I do care about the time spent checking attributes for changed values etc, because that shouldn't be the largest limiting factor.
Also, I am a little perplexed after checking the UT3 source unrealscripts. I am looking at WorldInfo.uc and it has a replication block. Until now I assumed replication was for actors only. As this seems not to be the case, I was wondering how it is so seamlessly consistent between different class types.
- Specifically, I wish to know how it distinguishes between already instanced and non-instanced classes. Take Actors. I would imagine that when receiving a replication packet on the client for an actor would simply be directed to the actor manager, and if the id wasn't instantiated already it would create the actor. However, this cannot apply to non-actors such as WorldInfo which don't inherently have an ID.
- To achieve automatic replication, would it be the case that every time something inherits from the Replication base class, it registers the channel ID to a special mapping; so that every time something is instantiated of that type it adds its network ID to that map? This means that replication would actually interface with replicated classes by itself, without needing to be performed explicitly for each class.
Continuing on. The main issue that I face is that UnrealScript is built on top of the engine, and so it doesn't need to define entry points to certain functions like collisions and physics updates. Therefore I believe I need to create an interface layer between the various aspects of my Game Engine and the networked "game" that exists separately to this. For example, defining a network role as Simulated will not be implemented as any functional movement code. Therefore I have to define that myself. This means that I will need to keep a history of "states" of the actors for each game tick to allow for extrapolation using EPIC
I was reading into Unreal and I realised that they send the inputs, and expected outcome and predict between confirmation. At the moment I just send the inputs and skew the time so that it matches closely to when the inputs are received. I think that the first method would be better because then it allows me to avoid guessing and get fewer prediction errors, but at the cost sending three floats every network tick to the server. Does anyone have any ideas if this is a better method? It seems like I've been thinking about movement code wrongly and this is actually how most people do this. I would also send the time taken to process the inputs, but this of course opens the possibility for speedhacking. Are there better solutions?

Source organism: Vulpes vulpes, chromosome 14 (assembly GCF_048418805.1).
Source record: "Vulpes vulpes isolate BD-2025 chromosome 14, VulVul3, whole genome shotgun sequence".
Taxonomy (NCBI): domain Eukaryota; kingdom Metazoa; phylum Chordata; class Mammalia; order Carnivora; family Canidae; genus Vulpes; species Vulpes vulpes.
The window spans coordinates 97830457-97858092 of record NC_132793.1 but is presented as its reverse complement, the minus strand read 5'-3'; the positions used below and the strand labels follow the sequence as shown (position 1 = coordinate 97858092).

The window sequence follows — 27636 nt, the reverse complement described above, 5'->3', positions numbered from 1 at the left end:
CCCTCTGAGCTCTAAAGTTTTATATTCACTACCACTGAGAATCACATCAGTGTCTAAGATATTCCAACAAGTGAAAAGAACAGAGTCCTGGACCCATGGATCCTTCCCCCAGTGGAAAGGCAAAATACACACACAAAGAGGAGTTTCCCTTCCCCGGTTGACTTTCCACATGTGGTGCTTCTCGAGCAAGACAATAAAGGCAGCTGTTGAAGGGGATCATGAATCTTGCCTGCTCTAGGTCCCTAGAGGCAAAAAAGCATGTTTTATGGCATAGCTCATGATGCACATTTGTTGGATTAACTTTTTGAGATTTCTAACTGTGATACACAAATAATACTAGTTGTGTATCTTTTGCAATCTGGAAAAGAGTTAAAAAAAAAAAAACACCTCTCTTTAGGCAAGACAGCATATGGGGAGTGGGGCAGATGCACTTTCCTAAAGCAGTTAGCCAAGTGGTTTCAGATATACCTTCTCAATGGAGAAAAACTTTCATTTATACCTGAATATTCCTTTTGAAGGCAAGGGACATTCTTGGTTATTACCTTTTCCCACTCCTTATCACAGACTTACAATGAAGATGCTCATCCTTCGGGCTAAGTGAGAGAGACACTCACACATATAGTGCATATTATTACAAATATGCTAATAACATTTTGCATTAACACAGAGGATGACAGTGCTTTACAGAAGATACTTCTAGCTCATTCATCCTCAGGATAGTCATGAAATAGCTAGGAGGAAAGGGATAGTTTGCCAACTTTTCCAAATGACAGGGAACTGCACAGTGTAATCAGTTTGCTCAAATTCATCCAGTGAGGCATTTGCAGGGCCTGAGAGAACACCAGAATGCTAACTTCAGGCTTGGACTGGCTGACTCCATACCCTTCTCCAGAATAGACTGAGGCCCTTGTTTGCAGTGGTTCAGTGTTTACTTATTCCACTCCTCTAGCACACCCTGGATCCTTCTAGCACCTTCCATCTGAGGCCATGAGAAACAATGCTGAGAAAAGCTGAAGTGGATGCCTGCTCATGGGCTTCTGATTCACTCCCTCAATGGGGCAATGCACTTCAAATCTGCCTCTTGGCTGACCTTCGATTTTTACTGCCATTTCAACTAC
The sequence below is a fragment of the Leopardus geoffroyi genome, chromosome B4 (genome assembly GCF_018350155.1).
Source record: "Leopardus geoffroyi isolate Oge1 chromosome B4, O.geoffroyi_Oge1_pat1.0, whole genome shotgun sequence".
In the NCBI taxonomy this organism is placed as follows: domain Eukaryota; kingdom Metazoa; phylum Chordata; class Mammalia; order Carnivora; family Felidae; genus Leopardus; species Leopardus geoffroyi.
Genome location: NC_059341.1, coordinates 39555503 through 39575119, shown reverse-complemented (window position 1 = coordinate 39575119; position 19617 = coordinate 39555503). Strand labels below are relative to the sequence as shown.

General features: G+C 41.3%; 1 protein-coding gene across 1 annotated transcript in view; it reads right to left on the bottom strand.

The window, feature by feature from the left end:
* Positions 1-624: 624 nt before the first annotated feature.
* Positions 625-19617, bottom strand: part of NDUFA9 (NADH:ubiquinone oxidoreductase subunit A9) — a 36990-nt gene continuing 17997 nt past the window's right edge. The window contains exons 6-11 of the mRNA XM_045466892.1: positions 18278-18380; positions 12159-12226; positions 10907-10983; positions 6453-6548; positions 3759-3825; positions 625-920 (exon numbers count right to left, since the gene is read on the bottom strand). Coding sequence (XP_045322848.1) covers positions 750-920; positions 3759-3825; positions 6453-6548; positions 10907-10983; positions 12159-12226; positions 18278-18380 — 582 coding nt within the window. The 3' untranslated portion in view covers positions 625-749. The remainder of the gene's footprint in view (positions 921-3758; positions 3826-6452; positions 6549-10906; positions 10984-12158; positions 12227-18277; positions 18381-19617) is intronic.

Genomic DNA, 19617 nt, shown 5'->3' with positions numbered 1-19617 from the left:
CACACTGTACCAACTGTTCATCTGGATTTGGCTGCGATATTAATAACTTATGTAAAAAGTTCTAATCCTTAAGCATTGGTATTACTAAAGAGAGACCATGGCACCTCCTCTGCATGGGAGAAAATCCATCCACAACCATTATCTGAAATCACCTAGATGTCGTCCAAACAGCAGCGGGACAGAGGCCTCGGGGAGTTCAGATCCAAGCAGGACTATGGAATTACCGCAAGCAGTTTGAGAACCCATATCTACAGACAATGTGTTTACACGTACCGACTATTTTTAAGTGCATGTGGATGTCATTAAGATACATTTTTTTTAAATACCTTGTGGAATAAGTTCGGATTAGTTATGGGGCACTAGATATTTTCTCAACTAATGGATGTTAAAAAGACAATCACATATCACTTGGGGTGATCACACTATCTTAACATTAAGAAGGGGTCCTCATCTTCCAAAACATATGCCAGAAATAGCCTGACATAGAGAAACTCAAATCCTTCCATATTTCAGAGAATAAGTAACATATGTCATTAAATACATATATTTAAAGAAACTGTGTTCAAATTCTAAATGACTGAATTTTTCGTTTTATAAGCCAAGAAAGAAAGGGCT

Also, some other questions about Unreal network attributes.
- There is bNetDirty which I believe is a simple attribute stored on each actor instance and changes when any networked values are changed. If this is the case how do they stop position and orientation from setting it as it seems to suggest it's optionally triggered? As well as this, It doesn't seem to handle specific attributes, instead it seems that if any attributes change, all would be sent if the replication block checks for bNetDirty only. I assume that the system only sends the changed attributes, so is that caught after the replication block?
- There is also bNetOwner and bNetInitial. These are only available inside the replication block according to the documentation, and so I assume that bNetDirty is available outside. My hunch is that because attributes are reliably transmitted, if they are told to be replicated because they are dirty, they will eventually get to the other side. Why is it then that bNetInitial is only set False when it receives an ACK? Because if its reliable, the initial attributes will eventually get to the other side? It seems contradictory to me.